PETALING JAYA: In a male-dominated sport like football, it is rare to see women play the sport, much less coach others to be footballers, especially young boys.
But that did not stop Keshika Subbarao from breaking all gender barriers and pursuing her dream of becoming a part of the football world that she so loves.
The 27-year-old has not only been coaching football for nearly 10 years now but is also the sports ambassador for the Women’s Aid Organisation (WAO), a Malaysian NGO that provides free shelter, counselling, and crisis support to abused women and children.
Keshika tells FMT that it was at the tender age of five when she first fell in love with football.
“I watched my first Manchester United game and was immediately taken by the sport,” she shares with FMT, adding that she dreamed no end of playing the sport herself someday in school.
However, it was not meant to be.
She says that although she played basketball and volleyball in school, playing football, which she loved the most, was never an option – not for girls at her school anyway.
“Because of that I got involved with the media aspect of football when I was just 14 years old as it allowed me some form of participation in the sport.”
In fact, after completing her law degree, she began writing extensively for various international football media outlets before finding her way into coaching football, a job she has thrown herself into full time now.
Today, she has not only coached football teams in Malaysia but also in the UK and the UAE. “I’ve been coaching for so long that I have honestly lost count of the number of teams I’ve coached,” she laughs.
Unfortunately, her journey has come with its share of heartache and injustice, particularly in the way male and female football players are treated.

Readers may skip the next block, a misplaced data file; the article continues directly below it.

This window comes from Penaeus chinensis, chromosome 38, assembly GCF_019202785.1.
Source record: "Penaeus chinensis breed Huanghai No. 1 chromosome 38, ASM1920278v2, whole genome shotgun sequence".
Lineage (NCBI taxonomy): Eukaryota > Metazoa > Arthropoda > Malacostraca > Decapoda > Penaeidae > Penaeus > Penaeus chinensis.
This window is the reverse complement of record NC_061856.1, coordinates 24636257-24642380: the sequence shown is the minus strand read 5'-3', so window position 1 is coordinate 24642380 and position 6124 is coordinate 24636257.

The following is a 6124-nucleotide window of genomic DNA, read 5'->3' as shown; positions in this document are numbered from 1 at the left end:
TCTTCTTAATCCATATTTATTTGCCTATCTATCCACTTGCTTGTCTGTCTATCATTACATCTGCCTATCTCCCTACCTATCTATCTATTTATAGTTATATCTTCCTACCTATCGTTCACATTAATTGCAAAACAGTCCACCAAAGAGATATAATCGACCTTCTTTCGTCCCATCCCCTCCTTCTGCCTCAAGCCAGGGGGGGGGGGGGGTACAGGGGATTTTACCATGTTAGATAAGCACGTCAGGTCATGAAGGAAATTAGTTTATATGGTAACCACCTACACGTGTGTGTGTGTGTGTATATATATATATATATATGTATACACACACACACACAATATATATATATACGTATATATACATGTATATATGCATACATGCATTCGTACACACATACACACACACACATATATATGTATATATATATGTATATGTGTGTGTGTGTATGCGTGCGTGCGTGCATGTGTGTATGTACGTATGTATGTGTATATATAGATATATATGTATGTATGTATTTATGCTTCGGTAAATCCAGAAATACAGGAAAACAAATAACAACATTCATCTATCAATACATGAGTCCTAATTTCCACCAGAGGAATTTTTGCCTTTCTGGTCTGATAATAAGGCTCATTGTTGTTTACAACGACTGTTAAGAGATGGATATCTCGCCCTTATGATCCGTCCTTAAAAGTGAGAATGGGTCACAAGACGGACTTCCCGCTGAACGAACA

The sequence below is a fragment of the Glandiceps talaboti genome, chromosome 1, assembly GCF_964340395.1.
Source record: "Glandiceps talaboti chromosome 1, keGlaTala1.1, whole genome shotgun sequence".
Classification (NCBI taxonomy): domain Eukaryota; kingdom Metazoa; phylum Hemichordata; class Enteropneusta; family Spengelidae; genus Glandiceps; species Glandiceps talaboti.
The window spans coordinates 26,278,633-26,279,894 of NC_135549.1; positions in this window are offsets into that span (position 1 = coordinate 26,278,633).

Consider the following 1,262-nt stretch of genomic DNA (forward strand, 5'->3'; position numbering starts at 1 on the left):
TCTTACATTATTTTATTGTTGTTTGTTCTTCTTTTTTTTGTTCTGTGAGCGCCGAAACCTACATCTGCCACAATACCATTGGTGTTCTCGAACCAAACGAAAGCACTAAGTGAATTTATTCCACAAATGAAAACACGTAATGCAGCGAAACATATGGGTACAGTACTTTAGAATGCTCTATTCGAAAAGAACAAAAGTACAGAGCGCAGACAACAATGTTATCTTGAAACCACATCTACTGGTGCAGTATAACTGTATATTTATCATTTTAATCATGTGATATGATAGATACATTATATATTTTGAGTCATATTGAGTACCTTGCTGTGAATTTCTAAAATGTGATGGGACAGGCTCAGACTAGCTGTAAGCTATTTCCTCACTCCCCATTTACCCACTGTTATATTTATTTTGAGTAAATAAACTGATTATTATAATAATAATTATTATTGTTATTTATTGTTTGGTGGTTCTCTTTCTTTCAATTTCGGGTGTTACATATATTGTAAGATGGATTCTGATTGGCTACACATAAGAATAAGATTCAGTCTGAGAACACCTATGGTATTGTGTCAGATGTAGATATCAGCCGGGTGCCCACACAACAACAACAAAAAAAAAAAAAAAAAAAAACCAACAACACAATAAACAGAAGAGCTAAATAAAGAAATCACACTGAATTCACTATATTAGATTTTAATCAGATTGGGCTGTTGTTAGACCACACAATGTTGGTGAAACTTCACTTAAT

She relates her training experience when playing for a semi-pro club in the UK at the age of 17.
“I noticed that the male teams were given better infrastructure, like training pitches and locker rooms, and they also had access to physiotherapists and enjoyed better exposure as compared to the female team.”
It is also her opinion that the female teams were regarded as less important to the football club.
Being in a male-dominated sport has been challenging, sometimes even frustrating, she says. As a female coach, she has personally faced discrimination both in the workplace as well as on social media.
“More often than not, female coaches are seen as less capable or are treated as glorified babysitters,” she says, highlighting the sexism she has had to contend with.
But being as passionate as she is about all-things football, she has continued to stand up to the constant harassment and bullying and still coaches football albeit online at the moment due to the pandemic.
Aside from coaching, Keshika is also the sports ambassador of the WAO, a role she accepted in February last year.
In this role, she works hard to bring attention to issues related to the rights of young girls and continues to empower this segment of society while providing visibility for those who wish to pursue sports.
Keshika advises young girls hoping to pursue a career in sports to have a firm belief in their abilities and to stick to their dreams with courage.
“It might not be an easy journey but just know that you deserve to chase your dreams just as much as anyone else.”
Check out Keshika on Instagram to follow her work and her efforts to inspire young girls to pursue the sport of their choice.